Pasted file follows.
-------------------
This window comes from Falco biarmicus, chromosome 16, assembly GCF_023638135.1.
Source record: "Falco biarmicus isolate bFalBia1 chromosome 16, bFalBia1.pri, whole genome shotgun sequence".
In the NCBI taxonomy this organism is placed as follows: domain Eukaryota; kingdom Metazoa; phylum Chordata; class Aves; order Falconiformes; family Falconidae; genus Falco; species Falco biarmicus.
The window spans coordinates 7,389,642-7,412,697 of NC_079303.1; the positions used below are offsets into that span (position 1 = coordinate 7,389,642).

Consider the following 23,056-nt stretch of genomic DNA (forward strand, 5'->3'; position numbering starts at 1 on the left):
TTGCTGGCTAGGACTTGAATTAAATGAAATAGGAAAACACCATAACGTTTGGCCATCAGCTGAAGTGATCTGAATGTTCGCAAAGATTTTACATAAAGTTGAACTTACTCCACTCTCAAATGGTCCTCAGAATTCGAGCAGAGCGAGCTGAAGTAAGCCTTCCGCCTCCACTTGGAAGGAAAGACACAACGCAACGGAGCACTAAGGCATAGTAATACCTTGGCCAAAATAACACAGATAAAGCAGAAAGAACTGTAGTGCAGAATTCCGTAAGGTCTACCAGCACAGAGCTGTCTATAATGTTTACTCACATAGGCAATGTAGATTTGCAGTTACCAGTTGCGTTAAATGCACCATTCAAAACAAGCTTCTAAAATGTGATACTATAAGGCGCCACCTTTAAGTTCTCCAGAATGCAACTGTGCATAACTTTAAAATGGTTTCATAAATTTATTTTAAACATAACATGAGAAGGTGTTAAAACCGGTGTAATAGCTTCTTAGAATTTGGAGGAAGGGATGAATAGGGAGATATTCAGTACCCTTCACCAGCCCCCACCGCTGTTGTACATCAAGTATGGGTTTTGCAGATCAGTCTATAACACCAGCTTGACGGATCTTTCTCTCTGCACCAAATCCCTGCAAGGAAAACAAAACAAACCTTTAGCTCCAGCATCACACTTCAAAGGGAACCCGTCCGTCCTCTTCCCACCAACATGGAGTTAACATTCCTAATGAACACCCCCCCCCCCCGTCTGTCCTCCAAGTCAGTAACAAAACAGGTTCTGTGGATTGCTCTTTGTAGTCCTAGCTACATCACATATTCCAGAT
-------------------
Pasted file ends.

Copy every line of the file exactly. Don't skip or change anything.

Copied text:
This window comes from Falco biarmicus, chromosome 16, assembly GCF_023638135.1.
Source record: "Falco biarmicus isolate bFalBia1 chromosome 16, bFalBia1.pri, whole genome shotgun sequence".
In the NCBI taxonomy this organism is placed as follows: domain Eukaryota; kingdom Metazoa; phylum Chordata; class Aves; order Falconiformes; family Falconidae; genus Falco; species Falco biarmicus.
The window spans coordinates 7,389,642-7,412,697 of NC_079303.1; the positions used below are offsets into that span (position 1 = coordinate 7,389,642).

Consider the following 23,056-nt stretch of genomic DNA (forward strand, 5'->3'; position numbering starts at 1 on the left):
TTGCTGGCTAGGACTTGAATTAAATGAAATAGGAAAACACCATAACGTTTGGCCATCAGCTGAAGTGATCTGAATGTTCGCAAAGATTTTACATAAAGTTGAACTTACTCCACTCTCAAATGGTCCTCAGAATTCGAGCAGAGCGAGCTGAAGTAAGCCTTCCGCCTCCACTTGGAAGGAAAGACACAACGCAACGGAGCACTAAGGCATAGTAATACCTTGGCCAAAATAACACAGATAAAGCAGAAAGAACTGTAGTGCAGAATTCCGTAAGGTCTACCAGCACAGAGCTGTCTATAATGTTTACTCACATAGGCAATGTAGATTTGCAGTTACCAGTTGCGTTAAATGCACCATTCAAAACAAGCTTCTAAAATGTGATACTATAAGGCGCCACCTTTAAGTTCTCCAGAATGCAACTGTGCATAACTTTAAAATGGTTTCATAAATTTATTTTAAACATAACATGAGAAGGTGTTAAAACCGGTGTAATAGCTTCTTAGAATTTGGAGGAAGGGATGAATAGGGAGATATTCAGTACCCTTCACCAGCCCCCACCGCTGTTGTACATCAAGTATGGGTTTTGCAGATCAGTCTATAACACCAGCTTGACGGATCTTTCTCTCTGCACCAAATCCCTGCAAGGAAAACAAAACAAACCTTTAGCTCCAGCATCACACTTCAAAGGGAACCCGTCCGTCCTCTTCCCACCAACATGGAGTTAACATTCCTAATGAACACCCCCCCCCCCCGTCTGTCCTCCAAGTCAGTAACAAAACAGGTTCTGTGGATTGCTCTTTGTAGTCCTAGCTACATCACATATTCCAGAT